Calculating Event ROI
There are three ways in calculating Event ROI.
Let’s look closer at the equation. One way to calculate revenue that is generated directly from the event is to use the number of leads * likelihood of closing * average size of the deal. However, event revenue does not only include the money a firm makes from an event. The followings should also be taken into consideration: pipeline value, media coverage, attendees, connections, sponsorships, data collected, and brand image building.
The event expenses include but are not limited to travel expense of organizer’s team, paid promotion (social media campaigns, PPCs, KOL marketing), venue, labor, refreshments, stationery, and event-related technology.
We can also find the event ROI by first calculating the event profit, which equals to event revenue minus event expenses. Then we divide the event profit by event expenses to get the ROI.
We can use gross margin instead of event revenue to calculate the event ROI. Gross margin is found by subtracting the cost of goods sold from event revenue. Cost of goods (services) sold is the direct cost of producing goods or providing services.
Event ROI with EventBank
So, where does EventBank fit into your event ROI equation?
In order to calculate the ROI, you would need tools to collect and analyze data. EventBank helps here as we have an integrated P&L calculator that automatically records revenue from the sold tickets and you can also add any kind of cost and revenue in the platform. Moreover, sponsorship value can be added on a proportional basis (e.g. using only 10% of the annual sponsorship for one of your events). With a strong CRM system, the EventBank platform allows you to keep track of attendees and assess the marketing attribution base on the model you choose to use.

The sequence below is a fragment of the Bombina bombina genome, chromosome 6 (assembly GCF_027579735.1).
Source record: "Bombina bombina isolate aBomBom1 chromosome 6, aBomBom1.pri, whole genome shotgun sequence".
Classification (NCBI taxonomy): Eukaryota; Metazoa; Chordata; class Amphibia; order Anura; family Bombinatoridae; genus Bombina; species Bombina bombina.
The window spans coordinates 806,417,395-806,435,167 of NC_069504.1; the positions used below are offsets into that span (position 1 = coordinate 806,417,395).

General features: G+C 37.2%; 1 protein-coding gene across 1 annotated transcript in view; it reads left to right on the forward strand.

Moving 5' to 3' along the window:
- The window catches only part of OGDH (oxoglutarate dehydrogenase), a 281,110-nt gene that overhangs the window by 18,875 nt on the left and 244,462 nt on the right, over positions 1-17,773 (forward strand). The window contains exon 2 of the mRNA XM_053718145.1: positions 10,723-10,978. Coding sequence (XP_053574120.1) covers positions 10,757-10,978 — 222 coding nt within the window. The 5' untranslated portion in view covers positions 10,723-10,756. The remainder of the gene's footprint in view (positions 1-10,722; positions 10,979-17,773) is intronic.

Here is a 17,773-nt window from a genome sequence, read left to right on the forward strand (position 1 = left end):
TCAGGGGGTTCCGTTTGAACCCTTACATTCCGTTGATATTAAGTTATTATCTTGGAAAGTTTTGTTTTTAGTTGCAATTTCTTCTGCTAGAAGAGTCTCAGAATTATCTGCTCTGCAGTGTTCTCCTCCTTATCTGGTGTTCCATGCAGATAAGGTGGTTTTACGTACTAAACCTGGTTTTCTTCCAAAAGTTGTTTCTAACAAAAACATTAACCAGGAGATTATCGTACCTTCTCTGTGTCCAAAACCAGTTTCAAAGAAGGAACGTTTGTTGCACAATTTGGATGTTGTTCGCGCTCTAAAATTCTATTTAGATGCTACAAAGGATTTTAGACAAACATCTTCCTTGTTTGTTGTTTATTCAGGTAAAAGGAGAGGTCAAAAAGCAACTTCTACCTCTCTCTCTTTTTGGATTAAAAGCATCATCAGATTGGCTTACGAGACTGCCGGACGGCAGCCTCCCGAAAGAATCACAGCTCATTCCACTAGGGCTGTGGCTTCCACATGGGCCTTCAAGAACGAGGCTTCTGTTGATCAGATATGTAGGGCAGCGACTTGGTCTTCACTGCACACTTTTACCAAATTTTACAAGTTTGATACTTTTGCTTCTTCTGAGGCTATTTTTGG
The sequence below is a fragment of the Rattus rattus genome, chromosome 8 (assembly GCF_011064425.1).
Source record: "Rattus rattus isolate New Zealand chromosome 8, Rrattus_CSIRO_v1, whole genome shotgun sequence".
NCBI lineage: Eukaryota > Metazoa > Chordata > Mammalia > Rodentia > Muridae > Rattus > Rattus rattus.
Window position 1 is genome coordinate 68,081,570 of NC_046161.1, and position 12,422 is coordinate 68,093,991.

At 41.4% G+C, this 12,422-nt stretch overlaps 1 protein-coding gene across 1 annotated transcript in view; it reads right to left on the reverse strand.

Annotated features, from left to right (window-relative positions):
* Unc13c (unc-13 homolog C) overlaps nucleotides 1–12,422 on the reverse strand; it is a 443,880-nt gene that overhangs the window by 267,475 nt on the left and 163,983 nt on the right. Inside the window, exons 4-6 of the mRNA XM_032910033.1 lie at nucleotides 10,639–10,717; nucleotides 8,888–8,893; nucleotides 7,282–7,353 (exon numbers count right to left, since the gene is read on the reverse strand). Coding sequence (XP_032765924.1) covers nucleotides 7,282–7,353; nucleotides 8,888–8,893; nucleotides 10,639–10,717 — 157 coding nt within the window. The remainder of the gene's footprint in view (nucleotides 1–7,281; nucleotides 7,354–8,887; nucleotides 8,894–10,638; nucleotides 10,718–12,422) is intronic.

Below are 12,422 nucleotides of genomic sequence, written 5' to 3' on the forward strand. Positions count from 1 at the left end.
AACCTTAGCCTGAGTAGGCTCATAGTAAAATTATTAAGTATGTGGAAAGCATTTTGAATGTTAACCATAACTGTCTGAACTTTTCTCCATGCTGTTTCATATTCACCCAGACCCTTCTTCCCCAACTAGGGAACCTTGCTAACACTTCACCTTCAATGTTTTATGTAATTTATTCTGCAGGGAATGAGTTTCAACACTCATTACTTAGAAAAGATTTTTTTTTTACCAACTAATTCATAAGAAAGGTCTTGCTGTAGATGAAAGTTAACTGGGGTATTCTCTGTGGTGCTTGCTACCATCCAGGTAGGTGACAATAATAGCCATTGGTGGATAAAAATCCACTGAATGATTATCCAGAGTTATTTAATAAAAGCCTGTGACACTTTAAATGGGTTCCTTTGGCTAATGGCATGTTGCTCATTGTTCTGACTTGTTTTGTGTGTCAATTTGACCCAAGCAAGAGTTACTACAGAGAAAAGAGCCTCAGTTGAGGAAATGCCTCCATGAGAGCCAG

EventBank helps to increase your ROI by both reducing expenses and increasing revenue. The platform has multiple promotional tools such as professional invitations, automated reminders, and notifications, QR codes for social media sharing and more. These features help event organizers to attract more attendees, increase brand profile and generate more revenue.
With features such as online registration and payments and mobile check-ins, the EventBank platform helps to deliver smooth event management experiences and saves organizations a lot of time. As a result, you can hire less people to help out at the events and reduce expenses.
Last but not least, EventBank integrates multiple tools into one platform, thus eliminating the need to employ (and pay) for other tools and platforms for email marketing, CRM, payments, invoicing, and attendees tracking. What’s more, EventBank comes with two free event apps built-in, one mobile app for you to manage events from anywhere and one for your attendees for easy check-ins and maximum engagement before, during, and after the event. All in all, EventBank is a multi-functional platform that not only helps you to keep track of data to calculate ROI, but also boosts your event ROI at the same time.
Are you looking for a solution that could help increase your Event ROI? Learn about our event management software or start a conversation through our live chat (green bubble) in the right corner of this page.